Africa Data Centres, a business of Cassava Technologies, a pan-African technology group, has announced it is now offering remote peering through its partnership with INX-ZA, further advancing the data centre giant’s development in sub-Saharan Africa.
In essence, remote peering is peering at an Internet Exchange without being physically present. Customers can use any Network Service Provider’s infrastructure to reach the IXPs, so they do not need to invest in any extra equipment.
INX-ZA is a division of the Internet Service Providers’ Association (ISPA) of South Africa and operates a fully neutral, community-run Internet exchange point in South Africa. Through this partnership, it has been bringing free peering from any of Africa Data Centres facilities to INX-ZA’s Johannesburg Internet Exchange (JINX), the oldest IXP in the country, as well as its Cape Town Internet Exchange (CINX).
Moreover, remote peering makes multi-region peering more accessible, efficient, and simple to manage because Africa Data Centres has more Internet Exchanges at its facilities than any other colocation provider on the continent.
Bringing remote peering to the table is just one more way Africa Data Centres is helping customers reap the benefits of peering at INX-ZA without having to build and manage their infrastructure in Europe.Tesh Durvasula, CEO of Africa Data Centres.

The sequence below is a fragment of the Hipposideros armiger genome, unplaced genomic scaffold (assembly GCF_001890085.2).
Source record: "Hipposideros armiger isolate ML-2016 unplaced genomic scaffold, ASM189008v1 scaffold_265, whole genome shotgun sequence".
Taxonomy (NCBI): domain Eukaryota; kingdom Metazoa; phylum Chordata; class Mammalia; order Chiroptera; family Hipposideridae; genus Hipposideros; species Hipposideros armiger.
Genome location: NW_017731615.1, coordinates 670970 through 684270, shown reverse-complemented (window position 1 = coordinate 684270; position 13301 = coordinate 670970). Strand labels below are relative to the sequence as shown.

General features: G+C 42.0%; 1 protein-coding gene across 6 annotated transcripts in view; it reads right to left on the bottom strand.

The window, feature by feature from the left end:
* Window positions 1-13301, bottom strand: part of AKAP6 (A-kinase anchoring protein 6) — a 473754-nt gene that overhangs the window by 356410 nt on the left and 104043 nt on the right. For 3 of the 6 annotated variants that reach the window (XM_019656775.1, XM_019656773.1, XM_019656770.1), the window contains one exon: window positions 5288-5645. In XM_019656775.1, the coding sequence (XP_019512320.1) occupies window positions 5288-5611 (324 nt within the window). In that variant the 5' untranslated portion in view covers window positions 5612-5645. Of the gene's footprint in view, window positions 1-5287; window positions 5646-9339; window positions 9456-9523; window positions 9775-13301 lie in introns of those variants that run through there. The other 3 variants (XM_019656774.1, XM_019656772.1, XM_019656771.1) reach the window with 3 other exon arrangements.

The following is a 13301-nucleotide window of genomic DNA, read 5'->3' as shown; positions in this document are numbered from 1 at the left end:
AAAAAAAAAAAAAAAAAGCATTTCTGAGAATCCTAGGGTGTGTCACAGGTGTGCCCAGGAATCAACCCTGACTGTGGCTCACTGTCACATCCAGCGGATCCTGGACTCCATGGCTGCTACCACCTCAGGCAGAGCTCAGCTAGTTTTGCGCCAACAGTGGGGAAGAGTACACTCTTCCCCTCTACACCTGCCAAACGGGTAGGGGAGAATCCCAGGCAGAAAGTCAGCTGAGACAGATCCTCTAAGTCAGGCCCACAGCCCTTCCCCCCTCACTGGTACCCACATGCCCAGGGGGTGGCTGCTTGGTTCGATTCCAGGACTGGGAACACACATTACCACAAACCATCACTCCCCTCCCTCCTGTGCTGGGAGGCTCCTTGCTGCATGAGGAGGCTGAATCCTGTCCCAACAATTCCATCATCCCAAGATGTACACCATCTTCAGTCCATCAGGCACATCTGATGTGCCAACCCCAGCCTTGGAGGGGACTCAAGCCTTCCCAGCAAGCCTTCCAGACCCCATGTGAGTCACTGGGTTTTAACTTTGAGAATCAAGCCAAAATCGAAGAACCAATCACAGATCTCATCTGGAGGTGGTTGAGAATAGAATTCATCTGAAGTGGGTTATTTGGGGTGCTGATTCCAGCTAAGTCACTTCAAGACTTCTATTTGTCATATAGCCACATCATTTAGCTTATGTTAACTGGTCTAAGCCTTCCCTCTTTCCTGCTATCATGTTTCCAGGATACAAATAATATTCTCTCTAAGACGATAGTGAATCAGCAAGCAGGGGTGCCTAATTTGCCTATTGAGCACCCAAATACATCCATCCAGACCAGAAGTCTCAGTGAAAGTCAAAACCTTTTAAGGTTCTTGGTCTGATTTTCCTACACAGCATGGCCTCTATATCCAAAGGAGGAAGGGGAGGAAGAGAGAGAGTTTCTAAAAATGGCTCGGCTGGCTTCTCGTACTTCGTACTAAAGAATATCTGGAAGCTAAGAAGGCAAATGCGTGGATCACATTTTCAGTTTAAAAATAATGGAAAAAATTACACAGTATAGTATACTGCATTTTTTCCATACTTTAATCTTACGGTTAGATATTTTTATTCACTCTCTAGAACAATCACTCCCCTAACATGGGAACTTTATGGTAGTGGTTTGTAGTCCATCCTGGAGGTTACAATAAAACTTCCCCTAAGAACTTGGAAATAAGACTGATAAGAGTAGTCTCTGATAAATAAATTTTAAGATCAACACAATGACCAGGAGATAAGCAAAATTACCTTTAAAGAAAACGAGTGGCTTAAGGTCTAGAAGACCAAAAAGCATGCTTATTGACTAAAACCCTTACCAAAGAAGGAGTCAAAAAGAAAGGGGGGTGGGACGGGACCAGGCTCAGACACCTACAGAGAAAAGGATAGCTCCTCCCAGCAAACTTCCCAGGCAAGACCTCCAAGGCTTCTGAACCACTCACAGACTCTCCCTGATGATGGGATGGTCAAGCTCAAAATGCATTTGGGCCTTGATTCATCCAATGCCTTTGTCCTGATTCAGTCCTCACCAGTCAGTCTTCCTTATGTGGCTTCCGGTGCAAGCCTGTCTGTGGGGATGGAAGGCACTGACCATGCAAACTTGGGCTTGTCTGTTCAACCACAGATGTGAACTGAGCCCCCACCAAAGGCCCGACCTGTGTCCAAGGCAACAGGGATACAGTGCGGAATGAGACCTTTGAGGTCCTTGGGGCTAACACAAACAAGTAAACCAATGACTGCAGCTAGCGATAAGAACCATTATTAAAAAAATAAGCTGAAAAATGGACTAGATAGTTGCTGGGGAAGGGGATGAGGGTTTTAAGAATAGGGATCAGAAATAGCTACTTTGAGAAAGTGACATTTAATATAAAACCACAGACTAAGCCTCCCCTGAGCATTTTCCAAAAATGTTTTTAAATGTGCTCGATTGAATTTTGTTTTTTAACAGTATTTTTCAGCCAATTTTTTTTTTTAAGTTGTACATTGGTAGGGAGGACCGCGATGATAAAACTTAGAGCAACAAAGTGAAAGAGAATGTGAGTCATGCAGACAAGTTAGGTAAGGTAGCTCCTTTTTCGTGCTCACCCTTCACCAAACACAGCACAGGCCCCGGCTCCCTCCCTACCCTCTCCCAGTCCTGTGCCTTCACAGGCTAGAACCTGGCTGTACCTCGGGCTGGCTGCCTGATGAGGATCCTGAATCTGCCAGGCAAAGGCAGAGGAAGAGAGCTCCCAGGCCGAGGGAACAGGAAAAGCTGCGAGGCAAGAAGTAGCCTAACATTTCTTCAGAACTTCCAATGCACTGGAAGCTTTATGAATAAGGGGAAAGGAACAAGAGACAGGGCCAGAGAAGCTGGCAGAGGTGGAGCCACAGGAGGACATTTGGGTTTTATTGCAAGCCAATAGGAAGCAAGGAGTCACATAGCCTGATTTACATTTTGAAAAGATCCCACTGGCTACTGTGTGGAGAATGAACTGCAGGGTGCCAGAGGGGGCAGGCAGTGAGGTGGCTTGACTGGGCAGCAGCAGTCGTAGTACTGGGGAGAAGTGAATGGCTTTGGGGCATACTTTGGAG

He explains that instead of setting up a point of presence to access internet exchanges, customers can now connect directly to them using existing infrastructure. “Having this ability not only reduces capital expenditure and complexity. Deployments can be achieved in a matter of minutes rather than months.”
There are many other benefits too, says Durvasula. “By using a remote peering provider or organisations in every industry can add scalable bandwidth capacity on flexible terms to access a wide range of IXs. The company in question will still need its own autonomous systems number in order to peer with other members but will maintain full control over peering and routing policies.”
The introduction of remote peering, he says, lays the groundwork for more businesses to peer at IXs around the world. “It is a faster and more cost-effective way to access a wide range of IXPs, reducing the number of suppliers and general network costs. Connectivity can be managed simply, without the expense of purchasing physical port or having to deploy equipment at each exchange point.”
Connecting to both JINX and CINX will enable carriers, ISPs and other entities to peer in a free and simplified manner. Africa Data Centres’ customers will continue to deal with INX-ZA on a technical and community level, and we will act as the conduit which enables this.
According to him, customers will be able to apply to INX-ZA for ports in the way they have always done, and Africa Data Centres will cover the costs of ports and cross-connects, although the customer will maintain the technical relationship with INX-ZA directly.
“This next step makes sense to us and takes our relationship with INX-ZA to a new level while saving our customers time and money. It’s a win-win situation,” says Durvasula.
Africa Data Centres has supported INX-ZA and its model of community-run distributed IXPs for many years by acting as hosts to them in Johannesburg and Cape Town.